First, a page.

Isolation of a mutant with defects in miRNA biogenesis
We performed an ethylmethane sulfonate mutagenesis screen for Arabidopsis mutants in miRNA biogenesis, utilizing the vein-centered leaf beaching phenotype caused by the phloem-specific expression of an artificial miRNA (amiR-SUL) targeting SULFUR (SUL) as a visible marker for miRNA activity28. A series of mutants with reduced leaf bleaching was isolated and found to be in genes with known roles in miRNA biogenesis/activity, such as hyl1-11, dcl1-30, hen1-11 and ago1-25, suggesting that the genetic screen was effective (Supplementary Fig. 1a and b). The ago1-25 allele isolated in our study was thus named because it harbored the same mutation as the one previously reported 29. In addition, we isolated a new suppressor mutant with reduced leaf bleaching (Fig. 1a and b); the mutation was designated rbv-1 as it was later shown to be in a previously uncharacterized gene that we named REDUCTION IN BLEACHED VEIN AREA (RBV). This mutant exhibited pleiotropic developmental phenotypes, such as reduced root length, smaller plant size, narrow leaves, short stature, increased branching and reduced fertility (Fig. 1c and Supplementary Fig. 2). Northern blot analyses showed that both amiR-SUL and endogenous miRNAs (miR156, miR159, miR164, miR165, miR167, miR319 and miR390) were moderately reduced in abundance in 14-day-old amiR-SUL rbv-1 seedlings as compared to amiR-SUL seedings (Fig. 1d). We also preformed small RNA sequencing with 14-day-old amiR-SUL and amiRSUL rbv-1 seedlings. Clustering analysis showed that the three biological replicates for each genotype were highly reproducible (Supplementary Fig. 3a). Reads corresponding to miRNAs were normalized against total mapped reads and miRNAs with RPM (reads per million mapped reads)>10 in either genotype (average of three replicates) were included in our analyses (Supplementary Data 1). An overall reduction in miRNA abundance in the mutant relative to the amiR-SUL line was observed (Fig. 1e and Supplementary Fig. 3b), while there were some miRNAs such as miR845a and miR845b showing increased accumulation in the amiRSUL rbv-1 mutant. We also performed RT-qPCR to examine the expression of some miRNAs target genes. The transcript levels of SPL3 and SPL10 (targets of miR156), PHB, REV and PHV (targets of miR165/6), MYB33 and MYB65 (targets of miR159), ARF8 (a target of miR167), and CUC2 (a target of miR164) were de-repressed in the amiR-SUL rbv-1 mutant (Fig. 1f).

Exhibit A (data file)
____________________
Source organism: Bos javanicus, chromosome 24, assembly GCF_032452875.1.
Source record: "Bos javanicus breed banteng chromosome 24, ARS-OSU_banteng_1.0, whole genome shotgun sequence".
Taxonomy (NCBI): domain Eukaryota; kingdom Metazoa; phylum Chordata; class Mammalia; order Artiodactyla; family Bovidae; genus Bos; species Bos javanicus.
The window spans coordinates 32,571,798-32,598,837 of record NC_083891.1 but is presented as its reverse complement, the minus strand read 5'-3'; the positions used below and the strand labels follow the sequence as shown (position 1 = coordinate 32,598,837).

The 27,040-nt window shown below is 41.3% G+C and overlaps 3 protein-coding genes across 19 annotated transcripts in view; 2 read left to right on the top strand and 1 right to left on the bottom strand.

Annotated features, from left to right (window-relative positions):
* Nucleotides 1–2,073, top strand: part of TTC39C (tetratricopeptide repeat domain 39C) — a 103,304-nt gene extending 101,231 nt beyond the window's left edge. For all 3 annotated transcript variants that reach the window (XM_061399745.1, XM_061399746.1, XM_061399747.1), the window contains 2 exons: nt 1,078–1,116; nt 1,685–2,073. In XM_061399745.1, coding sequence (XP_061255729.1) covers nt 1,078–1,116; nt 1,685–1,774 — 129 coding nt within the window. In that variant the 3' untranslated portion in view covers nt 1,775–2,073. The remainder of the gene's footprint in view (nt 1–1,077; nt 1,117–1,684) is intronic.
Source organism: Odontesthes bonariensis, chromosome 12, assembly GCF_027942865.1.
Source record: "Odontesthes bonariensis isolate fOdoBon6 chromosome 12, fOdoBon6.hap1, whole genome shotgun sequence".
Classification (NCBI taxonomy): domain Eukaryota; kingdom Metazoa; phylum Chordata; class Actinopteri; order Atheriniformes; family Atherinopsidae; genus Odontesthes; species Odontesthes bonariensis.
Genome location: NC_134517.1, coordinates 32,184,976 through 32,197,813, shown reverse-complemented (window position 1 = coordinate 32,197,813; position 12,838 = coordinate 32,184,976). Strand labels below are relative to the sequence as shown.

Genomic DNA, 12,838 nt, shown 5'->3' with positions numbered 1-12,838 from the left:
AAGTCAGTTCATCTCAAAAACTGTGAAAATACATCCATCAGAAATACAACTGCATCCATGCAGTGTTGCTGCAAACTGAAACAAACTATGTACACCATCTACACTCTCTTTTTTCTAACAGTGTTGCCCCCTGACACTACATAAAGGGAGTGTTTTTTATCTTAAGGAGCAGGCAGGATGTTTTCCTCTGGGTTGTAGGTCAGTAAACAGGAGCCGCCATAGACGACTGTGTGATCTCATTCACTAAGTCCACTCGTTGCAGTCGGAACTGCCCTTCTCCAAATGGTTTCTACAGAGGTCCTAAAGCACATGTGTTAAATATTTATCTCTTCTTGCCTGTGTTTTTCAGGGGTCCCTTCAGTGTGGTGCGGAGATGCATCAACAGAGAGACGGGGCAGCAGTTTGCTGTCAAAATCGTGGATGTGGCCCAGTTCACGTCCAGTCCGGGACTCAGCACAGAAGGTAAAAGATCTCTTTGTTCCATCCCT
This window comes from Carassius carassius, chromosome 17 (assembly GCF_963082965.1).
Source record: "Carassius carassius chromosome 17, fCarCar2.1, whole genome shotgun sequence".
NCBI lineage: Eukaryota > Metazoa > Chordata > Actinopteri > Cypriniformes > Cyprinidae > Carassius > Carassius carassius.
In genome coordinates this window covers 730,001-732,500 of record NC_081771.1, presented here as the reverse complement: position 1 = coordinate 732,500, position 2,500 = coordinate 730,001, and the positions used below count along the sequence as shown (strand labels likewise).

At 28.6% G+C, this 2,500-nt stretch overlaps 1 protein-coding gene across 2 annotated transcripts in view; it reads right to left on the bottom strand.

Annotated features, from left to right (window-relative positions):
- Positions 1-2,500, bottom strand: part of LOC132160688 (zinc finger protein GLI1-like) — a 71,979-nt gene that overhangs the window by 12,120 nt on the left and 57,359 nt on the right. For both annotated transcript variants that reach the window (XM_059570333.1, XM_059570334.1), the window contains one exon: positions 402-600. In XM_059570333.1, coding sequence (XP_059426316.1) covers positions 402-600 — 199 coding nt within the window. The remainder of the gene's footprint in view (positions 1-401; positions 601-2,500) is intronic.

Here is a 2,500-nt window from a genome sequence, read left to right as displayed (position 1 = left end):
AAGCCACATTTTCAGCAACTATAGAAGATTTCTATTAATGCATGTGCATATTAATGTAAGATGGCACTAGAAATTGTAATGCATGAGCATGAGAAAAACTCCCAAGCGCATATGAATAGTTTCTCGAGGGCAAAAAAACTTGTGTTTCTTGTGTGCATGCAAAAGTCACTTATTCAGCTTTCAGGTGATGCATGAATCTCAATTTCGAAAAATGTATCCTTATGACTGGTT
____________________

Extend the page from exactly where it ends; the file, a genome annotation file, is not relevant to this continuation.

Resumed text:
RBV encodes an evolutionarily conserved WD40 domain protein
The amiR-SUL rbv-1 mutant was backcrossed with the parental amiR-SUL line. In a total of 614 F2 plants, 141 (23%) exhibited the mutant phenotypes, which is consistent with the phenotype being caused by a single, nuclear, and recessive mutation (c2 =1.257; P =0.244; (Supplementary Table 1). In order to identify the causal mutation in amiR-SUL rbv-1, pooled DNA from mutant plants in the F2 of the amiR-SUL rbv-1 x amiR-SUL cross was used for whole-genome re-sequencing. The results revealed that the amiR-SUL rbv-1 phenotype was linked to a single nucleotide change (G-to-A) in the first exon of AT5G64730, causing the change of the encoded amino acid from glycine to glutamic acid (see Methods; Fig. 2a).
In order to confirm that RBV is indeed AT5G64730, a construct of RBV (AT5G64730)-eYFP driven by its native promoter was generated and introduced into amiR-SUL rbv-1. Phenotypes of the transgenic plants showed that pRBV:RBV-eYFP fully rescued the morphological defects of amiR-SUL rbv-1 (Fig. 2c). Furthermore, the transgene restored amiR-SUL accumulation as well as leaf bleaching in amiR-SUL rbv-1 (Fig. 2d). While the expression of the amiR-SUL target gene, SUL, was increased in the mutant at the RNA and protein levels, the transgene also restored SUL RNA (Fig. 2e) and SUL protein (Fig. 2f) in amiR-SUL rbv-1 to wild-type levels. Moreover, the transgene rescued the defects in miR159 and miR319 accumulation in the amiR-SUL rbv-1 mutant (Fig. 2d). Therefore, the miRNA biogenesis and morphological defects of amiR-SUL rbv-1 were attributable to the mutation in RBV (AT5G64730).
RBV encodes a previously uncharacterized protein with seven WD40 repeats (Fig. 2a). In plants, WD40 repeat proteins are numerous, interact with diverse proteins, and act in a variety of biological processes, such as plant development and immunity30, 31. To investigate whether RBV is an evolutionarily conserved protein, a phylogenetic tree including homologs of RBV in various plants was generated (Supplementary Data 2); Supplementary Fig. 4a). According to the phylogenetic analysis, RBV orthologs can be found in plants ranging from single-cell green algae to core eudicots and grasses, and there is no close paralog of RBV in the latest common ancestor of land plants. In most eudicots that have undergone gamma whole genome duplication (WGD) and Brassicaceae that has also undergone beta and alpha WGDs, RBV remained as a single copy. Only in species that have undergone recent, specific WGDs, such as apple, soybean, and maize, there are multiple copies of RBV (Fig. 2b and Supplementary Fig. 4). This result indicated that RBV was functionally conserved and extra copies might be deleterious.
We also obtained two lines with T-DNA insertions in or near RBV (Salk_126634 and Salk_075672) (Supplementary Fig. 5a and 5c). Interestingly, the phenotypes of the T-DNA mutants were the same as Col (Supplementary Fig. 5b). Next, we examined RBV transcripts in the two T-DNA insertion lines. RT-PCR showed that transcripts corresponding to the full-length coding region of RBV were present in the two mutants (Supplementary Fig. 5d). In addition, real-time RT-PCR showed that the levels of RBV transcripts were only mildly reduced in the two mutants (Supplementary Fig. 5e), consistent with the lack of morphological phenotypes.